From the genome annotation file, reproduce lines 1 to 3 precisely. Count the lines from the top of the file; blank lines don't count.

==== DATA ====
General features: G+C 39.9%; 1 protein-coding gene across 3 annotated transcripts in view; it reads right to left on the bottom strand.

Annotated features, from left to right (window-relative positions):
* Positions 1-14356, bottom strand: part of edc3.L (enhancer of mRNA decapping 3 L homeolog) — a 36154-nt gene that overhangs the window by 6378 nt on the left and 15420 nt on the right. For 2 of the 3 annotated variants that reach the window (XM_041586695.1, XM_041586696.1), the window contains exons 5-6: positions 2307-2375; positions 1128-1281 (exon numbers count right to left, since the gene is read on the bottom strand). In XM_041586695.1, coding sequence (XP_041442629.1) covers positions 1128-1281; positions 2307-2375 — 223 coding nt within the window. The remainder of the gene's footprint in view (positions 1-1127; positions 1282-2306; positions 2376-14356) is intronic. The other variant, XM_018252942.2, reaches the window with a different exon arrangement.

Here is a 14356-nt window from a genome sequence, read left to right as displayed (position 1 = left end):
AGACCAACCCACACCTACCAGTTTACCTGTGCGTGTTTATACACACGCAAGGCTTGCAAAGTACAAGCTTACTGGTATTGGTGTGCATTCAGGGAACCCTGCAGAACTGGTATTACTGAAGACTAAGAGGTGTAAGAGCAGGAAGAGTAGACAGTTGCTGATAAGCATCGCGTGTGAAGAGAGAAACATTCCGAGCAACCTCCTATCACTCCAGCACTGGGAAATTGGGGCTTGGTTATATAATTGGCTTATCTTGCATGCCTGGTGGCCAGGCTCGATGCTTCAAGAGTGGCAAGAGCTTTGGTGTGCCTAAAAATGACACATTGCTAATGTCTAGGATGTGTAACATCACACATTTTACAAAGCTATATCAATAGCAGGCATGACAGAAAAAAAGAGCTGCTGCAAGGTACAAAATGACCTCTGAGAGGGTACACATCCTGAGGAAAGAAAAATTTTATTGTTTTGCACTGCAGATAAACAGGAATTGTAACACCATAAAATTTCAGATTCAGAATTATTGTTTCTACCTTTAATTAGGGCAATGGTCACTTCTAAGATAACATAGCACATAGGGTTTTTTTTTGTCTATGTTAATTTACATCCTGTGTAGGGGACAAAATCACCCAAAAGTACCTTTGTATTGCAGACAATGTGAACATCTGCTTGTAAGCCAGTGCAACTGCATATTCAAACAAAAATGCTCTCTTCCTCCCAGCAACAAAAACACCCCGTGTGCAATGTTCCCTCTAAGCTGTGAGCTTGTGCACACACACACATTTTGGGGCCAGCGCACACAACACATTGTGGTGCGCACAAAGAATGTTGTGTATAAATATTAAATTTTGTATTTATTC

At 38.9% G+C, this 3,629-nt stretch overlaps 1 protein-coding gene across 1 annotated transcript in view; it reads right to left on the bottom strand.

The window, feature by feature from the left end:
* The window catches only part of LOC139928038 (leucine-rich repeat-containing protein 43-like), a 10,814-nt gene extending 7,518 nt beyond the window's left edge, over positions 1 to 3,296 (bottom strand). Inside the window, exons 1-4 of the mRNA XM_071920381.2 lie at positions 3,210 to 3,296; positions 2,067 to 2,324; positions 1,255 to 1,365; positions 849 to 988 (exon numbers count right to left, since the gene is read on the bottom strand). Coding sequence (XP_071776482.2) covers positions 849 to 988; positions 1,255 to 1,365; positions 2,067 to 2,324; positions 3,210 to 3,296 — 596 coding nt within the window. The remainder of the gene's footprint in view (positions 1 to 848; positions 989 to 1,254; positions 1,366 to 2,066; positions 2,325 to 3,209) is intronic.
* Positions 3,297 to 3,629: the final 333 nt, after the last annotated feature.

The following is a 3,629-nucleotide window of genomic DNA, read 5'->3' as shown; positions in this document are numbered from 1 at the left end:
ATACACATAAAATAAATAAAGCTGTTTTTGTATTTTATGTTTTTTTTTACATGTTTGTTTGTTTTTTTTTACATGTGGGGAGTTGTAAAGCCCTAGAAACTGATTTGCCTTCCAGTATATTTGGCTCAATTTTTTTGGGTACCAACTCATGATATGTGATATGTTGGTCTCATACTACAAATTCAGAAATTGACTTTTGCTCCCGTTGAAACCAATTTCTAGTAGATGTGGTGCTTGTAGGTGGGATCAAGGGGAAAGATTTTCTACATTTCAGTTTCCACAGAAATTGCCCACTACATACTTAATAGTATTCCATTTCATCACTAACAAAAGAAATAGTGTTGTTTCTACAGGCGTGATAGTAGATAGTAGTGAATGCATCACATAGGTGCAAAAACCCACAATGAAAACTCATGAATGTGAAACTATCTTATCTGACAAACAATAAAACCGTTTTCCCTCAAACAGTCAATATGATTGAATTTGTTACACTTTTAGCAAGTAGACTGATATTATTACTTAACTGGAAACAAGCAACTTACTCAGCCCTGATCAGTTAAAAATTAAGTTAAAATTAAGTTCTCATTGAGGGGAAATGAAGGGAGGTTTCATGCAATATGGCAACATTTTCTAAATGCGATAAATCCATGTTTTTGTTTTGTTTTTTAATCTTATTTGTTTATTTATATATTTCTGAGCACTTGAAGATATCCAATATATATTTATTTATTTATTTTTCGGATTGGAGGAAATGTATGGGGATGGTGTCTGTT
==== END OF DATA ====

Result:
General features: G+C 39.9%; 1 protein-coding gene across 3 annotated transcripts in view; it reads right to left on the bottom strand.

Annotated features, from left to right (window-relative positions):
* Positions 1-14356, bottom strand: part of edc3.L (enhancer of mRNA decapping 3 L homeolog) — a 36154-nt gene that overhangs the window by 6378 nt on the left and 15420 nt on the right. For 2 of the 3 annotated variants that reach the window (XM_041586695.1, XM_041586696.1), the window contains exons 5-6: positions 2307-2375; positions 1128-1281 (exon numbers count right to left, since the gene is read on the bottom strand). In XM_041586695.1, coding sequence (XP_041442629.1) covers positions 1128-1281; positions 2307-2375 — 223 coding nt within the window. The remainder of the gene's footprint in view (positions 1-1127; positions 1282-2306; positions 2376-14356) is intronic. The other variant, XM_018252942.2, reaches the window with a different exon arrangement.